En EspaŅol

Q. Who is Mr. Smarty Plants?

A: There are those who suspect Wildflower Center volunteers are the culpable and capable culprits. Yet, others think staff members play some, albeit small, role. You can torture us with your plant questions, but we will never reveal the Green Guru's secret identity.

Help us grow by giving to the Plant Database Fund or by becoming a member

Did you know you can access the Native Plant Information Network with your web-enabled smartphone?


Ask Mr. Smarty Plants

Ask Mr. Smarty Plants is a free service provided by the staff and volunteers at the Lady Bird Johnson Wildflower Center.

Search Smarty Plants
See a list of all Smarty Plants questions
Can't find the answer in our existing FAQs, submit a question to Mr. Smarty Plants.
Need help with plant identification, visit the plant identification page.
rate this answer
Not Yet Rated

Friday - May 21, 2010

From: Houston, TX
Region: Southwest
Topic: Trees
Title: What will grow under a magnolia in Houston?
Answered by: Barbara Medford


What will grow under a magnolia tree in Houston? The area is shade and partly sunny.


From a previous answer   about planting under magnolias:

Magnolias are allelopathic to other plants.  This means that the magnolia produces chemicals that inhibit the germination of seeds and growth of plants that are potential competitors for its resources.  The roots and fallen debris (leaves, flowers, etc.) from the magnolia tree contain substances that limit the growth of other competing species that grow underneath it. In the case of magnolias, the substances are sesquiterpene lactones—costunolide and parthenolide—(see Abdelgalel, A. M. and F. Hasinaga.  2007. "Allelopathic potential of two sesquiterpene lactones from Magnolia grandiflora L." Biochemical Systematics and Ecology Vol. 35, no. 11, pp. 737-742.)  A complicating factor is that many plants won't grow in the dense shade created by the magnolia tree—or any other tree, for that matter.

I could find no list of plants that are resistant to the allelopathic effects of magnolias.  So, my recommendations to you are:  1) keep the debris from the magnolia cleaned up from the area where you want the flowers/plants to grow, and 2) choose native plants that are shade-tolerant. There is no guarantee that these will do well, either. Follow each link to the page on that particular plant to learn about propagation, conditions, expected size, etc. Here are a few recommended shade-tolerant plants that are native to Harris County or a nearby Texas county:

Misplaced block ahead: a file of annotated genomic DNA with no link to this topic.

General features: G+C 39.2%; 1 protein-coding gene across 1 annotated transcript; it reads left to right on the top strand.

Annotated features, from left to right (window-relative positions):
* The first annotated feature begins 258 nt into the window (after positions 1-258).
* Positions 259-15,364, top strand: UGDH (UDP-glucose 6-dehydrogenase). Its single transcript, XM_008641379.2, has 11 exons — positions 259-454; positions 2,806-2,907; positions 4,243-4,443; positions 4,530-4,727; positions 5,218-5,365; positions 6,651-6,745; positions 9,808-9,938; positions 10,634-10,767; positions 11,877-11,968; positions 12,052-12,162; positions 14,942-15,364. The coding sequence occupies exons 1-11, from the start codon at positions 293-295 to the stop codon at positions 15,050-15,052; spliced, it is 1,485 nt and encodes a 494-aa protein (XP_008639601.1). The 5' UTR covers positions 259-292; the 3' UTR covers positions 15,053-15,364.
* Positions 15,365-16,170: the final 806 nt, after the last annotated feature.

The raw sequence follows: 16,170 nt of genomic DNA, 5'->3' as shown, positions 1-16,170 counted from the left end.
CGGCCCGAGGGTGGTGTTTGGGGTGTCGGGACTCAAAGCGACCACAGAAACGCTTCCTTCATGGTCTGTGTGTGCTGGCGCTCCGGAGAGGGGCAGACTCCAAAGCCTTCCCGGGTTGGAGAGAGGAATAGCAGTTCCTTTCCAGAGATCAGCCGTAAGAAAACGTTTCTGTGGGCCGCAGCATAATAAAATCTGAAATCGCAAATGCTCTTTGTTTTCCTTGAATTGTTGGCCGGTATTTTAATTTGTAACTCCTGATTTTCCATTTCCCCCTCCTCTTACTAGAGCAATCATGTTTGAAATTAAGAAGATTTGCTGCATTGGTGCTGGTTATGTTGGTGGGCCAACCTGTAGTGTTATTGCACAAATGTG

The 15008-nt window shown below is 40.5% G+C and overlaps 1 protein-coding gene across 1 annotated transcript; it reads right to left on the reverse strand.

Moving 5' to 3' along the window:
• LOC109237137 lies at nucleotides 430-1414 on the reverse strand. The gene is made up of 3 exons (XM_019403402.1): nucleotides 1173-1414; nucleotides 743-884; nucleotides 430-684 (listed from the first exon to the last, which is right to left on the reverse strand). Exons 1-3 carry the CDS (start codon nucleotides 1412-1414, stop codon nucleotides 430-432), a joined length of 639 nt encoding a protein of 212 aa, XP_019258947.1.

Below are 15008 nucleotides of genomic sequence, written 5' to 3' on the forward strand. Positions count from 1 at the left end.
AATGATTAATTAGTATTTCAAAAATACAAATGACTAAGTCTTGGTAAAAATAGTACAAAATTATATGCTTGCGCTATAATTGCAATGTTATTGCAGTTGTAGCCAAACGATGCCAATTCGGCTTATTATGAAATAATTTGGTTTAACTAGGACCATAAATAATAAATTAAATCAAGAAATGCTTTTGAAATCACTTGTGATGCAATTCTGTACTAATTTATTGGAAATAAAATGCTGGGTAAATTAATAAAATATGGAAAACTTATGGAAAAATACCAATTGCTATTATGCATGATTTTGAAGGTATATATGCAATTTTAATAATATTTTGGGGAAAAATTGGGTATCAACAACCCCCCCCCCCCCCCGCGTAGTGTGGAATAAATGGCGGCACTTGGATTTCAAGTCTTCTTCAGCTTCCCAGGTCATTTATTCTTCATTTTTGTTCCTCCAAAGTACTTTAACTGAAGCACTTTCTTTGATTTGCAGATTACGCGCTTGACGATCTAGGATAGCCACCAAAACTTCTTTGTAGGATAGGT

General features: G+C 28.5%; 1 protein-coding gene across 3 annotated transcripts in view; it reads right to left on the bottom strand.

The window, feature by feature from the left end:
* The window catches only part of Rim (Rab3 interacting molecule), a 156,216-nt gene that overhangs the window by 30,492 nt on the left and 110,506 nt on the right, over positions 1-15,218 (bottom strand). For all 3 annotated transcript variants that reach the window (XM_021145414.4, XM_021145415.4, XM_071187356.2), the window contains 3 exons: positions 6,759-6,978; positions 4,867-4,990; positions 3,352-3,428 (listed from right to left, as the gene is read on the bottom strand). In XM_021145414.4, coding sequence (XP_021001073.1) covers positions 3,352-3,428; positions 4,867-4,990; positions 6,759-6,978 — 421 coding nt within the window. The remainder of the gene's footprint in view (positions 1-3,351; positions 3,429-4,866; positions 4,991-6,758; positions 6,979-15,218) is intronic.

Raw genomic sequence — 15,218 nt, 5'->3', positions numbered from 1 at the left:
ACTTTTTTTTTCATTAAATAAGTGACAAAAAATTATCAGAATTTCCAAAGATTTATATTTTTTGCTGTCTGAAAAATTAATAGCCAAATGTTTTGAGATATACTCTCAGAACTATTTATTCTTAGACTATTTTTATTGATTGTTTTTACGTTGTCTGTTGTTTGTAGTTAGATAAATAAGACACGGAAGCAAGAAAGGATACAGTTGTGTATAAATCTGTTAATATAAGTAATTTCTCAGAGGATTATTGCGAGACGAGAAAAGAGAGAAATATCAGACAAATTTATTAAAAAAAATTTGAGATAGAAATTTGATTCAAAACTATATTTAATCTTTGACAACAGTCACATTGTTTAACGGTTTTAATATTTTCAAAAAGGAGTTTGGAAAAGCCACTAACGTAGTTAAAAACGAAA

Shrubs for Shade in Houston:

Callicarpa americana (American beautyberry)

Hibiscus laevis (halberdleaf rosemallow)

Malvaviscus arboreus var. drummondii (wax mallow)

Symphoricarpos orbiculatus (coralberry)

Herbaceous Blooming Plants for Shade in Houston: 

Coreopsis lanceolata (lanceleaf tickseed)

Lobelia cardinalis (cardinalflower)

Salvia coccinea (blood sage)

Podophyllum peltatum (mayapple)

From our Native Plant Image Gallery:

Callicarpa americana

Hibiscus laevis

Malvaviscus arboreus var. drummondii

Symphoricarpos orbiculatus

Coreopsis lanceolata

Lobelia cardinalis

Salvia coccinea

Podophyllum peltatum





More Trees Questions

Stressed live oaks from Lakeway TX
August 19, 2013 - I have some Live Oaks who appear to be stressed (Ball Moss is becoming very prevalent on some of them) during the drought in Central TX. How often and how long should I water them? Thank you very much...
view the full question and answer

Watering newly-planted Afghan Pines
May 11, 2015 - I just planted some Afghan pines in Amarillo, tx (avg. rainfall about 2O in. Per year) What would be the appropriate amount of water and how often would I need to water during this time.
view the full question and answer

Identification of Diospyros texana at Enchanted Rock Park
April 07, 2007 - I took pictures last year in April of one particular large shrub in Enchanted Rock Park. The flowers are extremely fragrant, sort of cluster of tiny creamy white bell shaped. We came back this last we...
view the full question and answer

Larvae infesting Mexican white oak
December 16, 2010 - What larvae/worm would dwell and eat the inside of a Mexican White Oak? I planted one last November and it was doing great. The bark started cracking towards the bottom but the top was very full & gre...
view the full question and answer

Fast-growing shade tree for Corona CA
September 17, 2014 - Hi, I'm looking for a fast growing shade tree. I live in Corona CA so it will need to do well in a lot of sun, moderate winds and clay soil. Thanks so much for your suggestions.
view the full question and answer

Support the Wildflower Center by Donating Online or Becoming a Member today.
© 2015 Lady Bird Johnson Wildflower Center